No, look, this is all -- we're all under the microscope on this issue. This is an issue that there is a -- Mr. Fitzgerald is looking into all aspects of this issue, and so it's -- on the advice of counsel, I'm not talking. (Laughter.)

Q: Good afternoon, Mr. President. I, too, have a follow-up question on FOIA. The longest pending FOIA request is over two decades old. My own newspaper has received answers to FOIA requests long after the reporter has left the newspaper. Is there anything your office can or should do to speed up responses to legitimate FOI requests?

THE PRESIDENT: First of all, I was happy to hear that the request was more than two decades. I thought he was going to say, like, four years and two months old. (Laughter.) I have no idea how to answer your question on this particular request. And I will be glad to get Rich to send it over. I really don't. I'm not dodging. I don't know what the request is. I don't know who you made the request to. I don't know why it's taken 20 years.

Q: It's not that particular request, it is just the whole nature that some FOI requests take years and years to get an answer.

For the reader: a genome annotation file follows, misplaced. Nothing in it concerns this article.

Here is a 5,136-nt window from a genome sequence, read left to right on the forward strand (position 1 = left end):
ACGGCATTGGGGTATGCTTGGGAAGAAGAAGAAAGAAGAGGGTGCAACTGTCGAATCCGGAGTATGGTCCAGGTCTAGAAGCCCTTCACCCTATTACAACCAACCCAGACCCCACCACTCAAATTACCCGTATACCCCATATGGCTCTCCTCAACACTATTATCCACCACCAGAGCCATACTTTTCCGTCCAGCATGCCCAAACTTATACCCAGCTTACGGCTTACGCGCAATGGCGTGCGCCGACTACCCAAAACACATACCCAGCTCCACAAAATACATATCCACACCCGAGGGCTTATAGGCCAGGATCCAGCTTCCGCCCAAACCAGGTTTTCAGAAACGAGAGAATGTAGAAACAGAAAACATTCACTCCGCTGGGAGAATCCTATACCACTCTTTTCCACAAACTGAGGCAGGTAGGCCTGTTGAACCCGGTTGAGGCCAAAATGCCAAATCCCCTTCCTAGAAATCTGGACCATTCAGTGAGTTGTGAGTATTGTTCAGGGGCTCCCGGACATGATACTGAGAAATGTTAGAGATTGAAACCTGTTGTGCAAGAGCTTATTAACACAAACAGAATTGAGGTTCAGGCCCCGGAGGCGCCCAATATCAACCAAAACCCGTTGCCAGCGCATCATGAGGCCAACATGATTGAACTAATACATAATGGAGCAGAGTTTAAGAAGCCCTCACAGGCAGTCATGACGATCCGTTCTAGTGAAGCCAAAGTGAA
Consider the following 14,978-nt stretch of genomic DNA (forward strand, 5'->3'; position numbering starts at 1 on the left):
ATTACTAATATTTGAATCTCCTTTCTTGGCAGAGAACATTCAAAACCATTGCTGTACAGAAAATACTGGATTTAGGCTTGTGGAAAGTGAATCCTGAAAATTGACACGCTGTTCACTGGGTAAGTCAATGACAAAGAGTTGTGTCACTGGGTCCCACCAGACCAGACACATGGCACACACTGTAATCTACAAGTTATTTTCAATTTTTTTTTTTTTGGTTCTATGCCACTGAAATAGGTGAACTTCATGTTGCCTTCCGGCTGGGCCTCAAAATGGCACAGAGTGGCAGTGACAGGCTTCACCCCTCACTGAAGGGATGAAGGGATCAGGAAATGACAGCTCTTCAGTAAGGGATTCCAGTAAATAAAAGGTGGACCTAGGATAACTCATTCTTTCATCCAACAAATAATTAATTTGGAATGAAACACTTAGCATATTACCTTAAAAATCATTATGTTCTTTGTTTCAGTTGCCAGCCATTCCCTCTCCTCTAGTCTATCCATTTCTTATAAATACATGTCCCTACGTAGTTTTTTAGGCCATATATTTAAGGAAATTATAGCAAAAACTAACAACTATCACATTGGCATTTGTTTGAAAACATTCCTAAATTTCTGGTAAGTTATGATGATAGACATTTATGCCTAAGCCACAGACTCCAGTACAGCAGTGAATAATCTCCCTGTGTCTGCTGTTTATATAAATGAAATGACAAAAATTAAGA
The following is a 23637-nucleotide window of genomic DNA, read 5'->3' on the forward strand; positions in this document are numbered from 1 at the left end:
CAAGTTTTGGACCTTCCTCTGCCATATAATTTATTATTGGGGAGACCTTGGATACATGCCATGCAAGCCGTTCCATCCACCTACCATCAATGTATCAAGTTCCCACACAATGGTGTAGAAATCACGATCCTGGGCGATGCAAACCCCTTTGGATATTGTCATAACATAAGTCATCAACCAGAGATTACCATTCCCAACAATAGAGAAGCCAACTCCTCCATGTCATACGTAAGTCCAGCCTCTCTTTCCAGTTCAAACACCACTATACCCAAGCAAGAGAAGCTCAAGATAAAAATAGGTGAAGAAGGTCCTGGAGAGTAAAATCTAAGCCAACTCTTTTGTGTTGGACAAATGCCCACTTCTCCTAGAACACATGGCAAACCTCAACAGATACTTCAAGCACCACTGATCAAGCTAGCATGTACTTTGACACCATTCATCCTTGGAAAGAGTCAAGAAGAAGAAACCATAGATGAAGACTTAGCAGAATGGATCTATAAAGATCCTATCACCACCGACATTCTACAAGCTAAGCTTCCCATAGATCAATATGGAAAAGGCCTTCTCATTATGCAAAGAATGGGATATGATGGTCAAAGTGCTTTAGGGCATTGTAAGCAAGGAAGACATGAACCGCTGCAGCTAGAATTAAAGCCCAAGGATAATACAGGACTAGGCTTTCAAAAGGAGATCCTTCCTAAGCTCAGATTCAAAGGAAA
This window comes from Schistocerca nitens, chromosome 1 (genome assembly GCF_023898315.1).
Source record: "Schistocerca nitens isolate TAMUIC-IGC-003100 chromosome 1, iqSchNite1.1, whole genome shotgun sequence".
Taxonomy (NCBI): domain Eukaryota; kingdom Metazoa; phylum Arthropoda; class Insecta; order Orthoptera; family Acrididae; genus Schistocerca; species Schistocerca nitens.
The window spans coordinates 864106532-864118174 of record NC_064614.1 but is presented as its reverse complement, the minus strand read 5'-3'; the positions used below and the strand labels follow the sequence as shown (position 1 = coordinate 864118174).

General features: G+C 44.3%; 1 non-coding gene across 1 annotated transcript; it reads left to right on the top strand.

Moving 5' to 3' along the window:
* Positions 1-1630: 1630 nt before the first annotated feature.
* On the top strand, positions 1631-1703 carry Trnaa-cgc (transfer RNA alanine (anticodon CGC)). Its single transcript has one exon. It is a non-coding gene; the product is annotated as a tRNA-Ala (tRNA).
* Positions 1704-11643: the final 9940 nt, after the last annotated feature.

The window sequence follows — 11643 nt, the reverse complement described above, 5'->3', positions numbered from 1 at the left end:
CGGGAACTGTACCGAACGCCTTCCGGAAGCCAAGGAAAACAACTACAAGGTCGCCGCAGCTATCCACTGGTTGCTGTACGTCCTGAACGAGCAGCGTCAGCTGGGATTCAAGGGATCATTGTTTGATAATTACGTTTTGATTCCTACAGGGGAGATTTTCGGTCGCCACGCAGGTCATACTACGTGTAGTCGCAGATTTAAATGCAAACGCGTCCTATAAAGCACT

THE PRESIDENT: Was this a request to the White House or was it to --

Q: It was an FBI request. But I'm talking in general terms, is there anything your office can or should do?

THE PRESIDENT: I think that FOIA requests ought to be dealt with as expeditiously as possible. But, again, I just don't know the facts on this one. And I would hope that at least the FOIA requests to the White House, our staff deals with them quickly, or as quickly as humanly possible.

Yes, ma'am.

Q: Hi, Mr. President. Following up just a bit on the question of classified information, which we discussed. Would you support a requirement that agencies submit an impact statement, sort of like an environmental impact statement, before they make a determination that large categories of information should be kept secret? Given that, the U.S. Information and Security Oversights Office, which monitors classification, has expressed concern about the sharp increase in unwarranted classifications of government information.

THE PRESIDENT: Yes. I'll look at -- I'll look at the idea. Again, I don't know enough about it. But I think the philosophical answer I gave was that the people deserve to know so long as it doesn't jeopardize their security. Put it in that context. But if there is a -- again, this is -- is a part of the Cornyn law, I presume?

MR. OPPEL: The Cornyn law would put a limit of maximum 20 days on how long an agency has to respond.

THE PRESIDENT: I just need to -- I, frankly, haven't looked at the particulars of the Cornyn idea, be glad to look at it. Thanks. Sorry about that.


Source: The White House